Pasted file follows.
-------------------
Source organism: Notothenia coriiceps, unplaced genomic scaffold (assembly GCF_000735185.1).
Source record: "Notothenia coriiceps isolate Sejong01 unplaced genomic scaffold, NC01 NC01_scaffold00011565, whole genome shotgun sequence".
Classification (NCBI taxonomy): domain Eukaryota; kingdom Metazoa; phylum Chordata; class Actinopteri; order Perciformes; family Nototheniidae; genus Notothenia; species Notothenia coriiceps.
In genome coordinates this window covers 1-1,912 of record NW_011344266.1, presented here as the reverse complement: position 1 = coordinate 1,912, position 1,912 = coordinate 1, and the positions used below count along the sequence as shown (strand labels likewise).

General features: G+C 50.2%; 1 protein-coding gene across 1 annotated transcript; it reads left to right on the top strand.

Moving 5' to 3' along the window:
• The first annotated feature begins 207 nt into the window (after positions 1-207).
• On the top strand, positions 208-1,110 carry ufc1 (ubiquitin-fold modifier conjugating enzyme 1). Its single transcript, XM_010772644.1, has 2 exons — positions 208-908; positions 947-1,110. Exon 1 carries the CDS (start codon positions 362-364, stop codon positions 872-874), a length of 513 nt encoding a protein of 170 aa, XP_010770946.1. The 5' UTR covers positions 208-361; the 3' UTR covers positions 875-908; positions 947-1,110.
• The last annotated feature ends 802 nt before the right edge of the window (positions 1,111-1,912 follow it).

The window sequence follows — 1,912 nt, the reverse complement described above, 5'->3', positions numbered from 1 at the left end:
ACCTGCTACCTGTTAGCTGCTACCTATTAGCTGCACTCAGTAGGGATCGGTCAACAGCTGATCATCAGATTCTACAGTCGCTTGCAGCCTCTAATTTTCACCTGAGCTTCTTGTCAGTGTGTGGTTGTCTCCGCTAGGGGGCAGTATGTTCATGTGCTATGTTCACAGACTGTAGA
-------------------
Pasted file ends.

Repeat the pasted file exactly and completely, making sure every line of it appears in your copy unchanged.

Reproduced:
Source organism: Notothenia coriiceps, unplaced genomic scaffold (assembly GCF_000735185.1).
Source record: "Notothenia coriiceps isolate Sejong01 unplaced genomic scaffold, NC01 NC01_scaffold00011565, whole genome shotgun sequence".
Classification (NCBI taxonomy): domain Eukaryota; kingdom Metazoa; phylum Chordata; class Actinopteri; order Perciformes; family Nototheniidae; genus Notothenia; species Notothenia coriiceps.
In genome coordinates this window covers 1-1,912 of record NW_011344266.1, presented here as the reverse complement: position 1 = coordinate 1,912, position 1,912 = coordinate 1, and the positions used below count along the sequence as shown (strand labels likewise).

General features: G+C 50.2%; 1 protein-coding gene across 1 annotated transcript; it reads left to right on the top strand.

Moving 5' to 3' along the window:
• The first annotated feature begins 207 nt into the window (after positions 1-207).
• On the top strand, positions 208-1,110 carry ufc1 (ubiquitin-fold modifier conjugating enzyme 1). Its single transcript, XM_010772644.1, has 2 exons — positions 208-908; positions 947-1,110. Exon 1 carries the CDS (start codon positions 362-364, stop codon positions 872-874), a length of 513 nt encoding a protein of 170 aa, XP_010770946.1. The 5' UTR covers positions 208-361; the 3' UTR covers positions 875-908; positions 947-1,110.
• The last annotated feature ends 802 nt before the right edge of the window (positions 1,111-1,912 follow it).

The window sequence follows — 1,912 nt, the reverse complement described above, 5'->3', positions numbered from 1 at the left end:
ACCTGCTACCTGTTAGCTGCTACCTATTAGCTGCACTCAGTAGGGATCGGTCAACAGCTGATCATCAGATTCTACAGTCGCTTGCAGCCTCTAATTTTCACCTGAGCTTCTTGTCAGTGTGTGGTTGTCTCCGCTAGGGGGCAGTATGTTCATGTGCTATGTTCACAGACTGTAGA